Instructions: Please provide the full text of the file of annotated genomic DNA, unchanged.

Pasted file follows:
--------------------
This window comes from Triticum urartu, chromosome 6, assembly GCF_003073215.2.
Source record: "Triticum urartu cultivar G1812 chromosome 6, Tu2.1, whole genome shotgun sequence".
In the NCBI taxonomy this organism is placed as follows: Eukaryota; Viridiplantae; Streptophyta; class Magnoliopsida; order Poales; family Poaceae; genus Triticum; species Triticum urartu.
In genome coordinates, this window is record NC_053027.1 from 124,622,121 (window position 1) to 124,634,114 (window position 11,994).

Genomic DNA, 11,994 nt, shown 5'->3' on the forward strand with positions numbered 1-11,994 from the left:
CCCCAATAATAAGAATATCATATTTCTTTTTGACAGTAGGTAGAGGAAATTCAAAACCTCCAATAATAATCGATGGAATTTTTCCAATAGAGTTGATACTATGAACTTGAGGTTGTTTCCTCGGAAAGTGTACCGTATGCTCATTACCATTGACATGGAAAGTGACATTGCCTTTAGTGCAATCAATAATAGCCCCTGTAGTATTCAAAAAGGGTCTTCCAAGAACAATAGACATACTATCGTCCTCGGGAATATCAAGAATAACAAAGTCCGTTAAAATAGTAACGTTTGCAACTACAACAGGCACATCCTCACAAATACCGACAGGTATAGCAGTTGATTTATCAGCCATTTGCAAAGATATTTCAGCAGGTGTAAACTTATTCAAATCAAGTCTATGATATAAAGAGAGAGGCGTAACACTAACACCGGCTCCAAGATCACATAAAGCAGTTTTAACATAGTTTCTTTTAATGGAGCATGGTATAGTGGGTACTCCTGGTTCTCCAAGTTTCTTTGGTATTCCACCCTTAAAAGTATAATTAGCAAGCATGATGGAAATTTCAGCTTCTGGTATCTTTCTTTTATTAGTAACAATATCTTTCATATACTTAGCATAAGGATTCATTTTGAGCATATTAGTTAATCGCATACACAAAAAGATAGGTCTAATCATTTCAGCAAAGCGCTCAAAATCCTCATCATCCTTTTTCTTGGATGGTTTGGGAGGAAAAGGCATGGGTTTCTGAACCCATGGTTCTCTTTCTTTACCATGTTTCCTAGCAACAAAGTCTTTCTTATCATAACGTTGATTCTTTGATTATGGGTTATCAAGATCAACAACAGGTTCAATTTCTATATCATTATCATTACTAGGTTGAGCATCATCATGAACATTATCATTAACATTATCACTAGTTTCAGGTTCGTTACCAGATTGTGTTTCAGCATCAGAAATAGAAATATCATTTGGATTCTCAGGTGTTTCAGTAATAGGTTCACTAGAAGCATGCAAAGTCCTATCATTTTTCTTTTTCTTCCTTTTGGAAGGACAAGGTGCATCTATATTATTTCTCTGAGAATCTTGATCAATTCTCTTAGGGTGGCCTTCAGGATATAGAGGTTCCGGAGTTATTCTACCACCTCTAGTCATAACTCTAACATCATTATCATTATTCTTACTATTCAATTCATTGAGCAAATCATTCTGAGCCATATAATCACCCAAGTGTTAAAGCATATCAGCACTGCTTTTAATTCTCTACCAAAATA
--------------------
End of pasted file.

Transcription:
This window comes from Triticum urartu, chromosome 6, assembly GCF_003073215.2.
Source record: "Triticum urartu cultivar G1812 chromosome 6, Tu2.1, whole genome shotgun sequence".
In the NCBI taxonomy this organism is placed as follows: Eukaryota; Viridiplantae; Streptophyta; class Magnoliopsida; order Poales; family Poaceae; genus Triticum; species Triticum urartu.
In genome coordinates, this window is record NC_053027.1 from 124,622,121 (window position 1) to 124,634,114 (window position 11,994).

Genomic DNA, 11,994 nt, shown 5'->3' on the forward strand with positions numbered 1-11,994 from the left:
CCCCAATAATAAGAATATCATATTTCTTTTTGACAGTAGGTAGAGGAAATTCAAAACCTCCAATAATAATCGATGGAATTTTTCCAATAGAGTTGATACTATGAACTTGAGGTTGTTTCCTCGGAAAGTGTACCGTATGCTCATTACCATTGACATGGAAAGTGACATTGCCTTTAGTGCAATCAATAATAGCCCCTGTAGTATTCAAAAAGGGTCTTCCAAGAACAATAGACATACTATCGTCCTCGGGAATATCAAGAATAACAAAGTCCGTTAAAATAGTAACGTTTGCAACTACAACAGGCACATCCTCACAAATACCGACAGGTATAGCAGTTGATTTATCAGCCATTTGCAAAGATATTTCAGCAGGTGTAAACTTATTCAAATCAAGTCTATGATATAAAGAGAGAGGCGTAACACTAACACCGGCTCCAAGATCACATAAAGCAGTTTTAACATAGTTTCTTTTAATGGAGCATGGTATAGTGGGTACTCCTGGTTCTCCAAGTTTCTTTGGTATTCCACCCTTAAAAGTATAATTAGCAAGCATGATGGAAATTTCAGCTTCTGGTATCTTTCTTTTATTAGTAACAATATCTTTCATATACTTAGCATAAGGATTCATTTTGAGCATATTAGTTAATCGCATACACAAAAAGATAGGTCTAATCATTTCAGCAAAGCGCTCAAAATCCTCATCATCCTTTTTCTTGGATGGTTTGGGAGGAAAAGGCATGGGTTTCTGAACCCATGGTTCTCTTTCTTTACCATGTTTCCTAGCAACAAAGTCTTTCTTATCATAACGTTGATTCTTTGATTATGGGTTATCAAGATCAACAACAGGTTCAATTTCTATATCATTATCATTACTAGGTTGAGCATCATCATGAACATTATCATTAACATTATCACTAGTTTCAGGTTCGTTACCAGATTGTGTTTCAGCATCAGAAATAGAAATATCATTTGGATTCTCAGGTGTTTCAGTAATAGGTTCACTAGAAGCATGCAAAGTCCTATCATTTTTCTTTTTCTTCCTTTTGGAAGGACAAGGTGCATCTATATTATTTCTCTGAGAATCTTGATCAATTCTCTTAGGGTGGCCTTCAGGATATAGAGGTTCCGGAGTTATTCTACCACCTCTAGTCATAACTCTAACATCATTATCATTATTCTTACTATTCAATTCATTGAGCAAATCATTCTGAGCCATATAATCACCCAAGTGTTAAAGCATATCAGCACTGCTTTTAATTCTCTACCAAAATA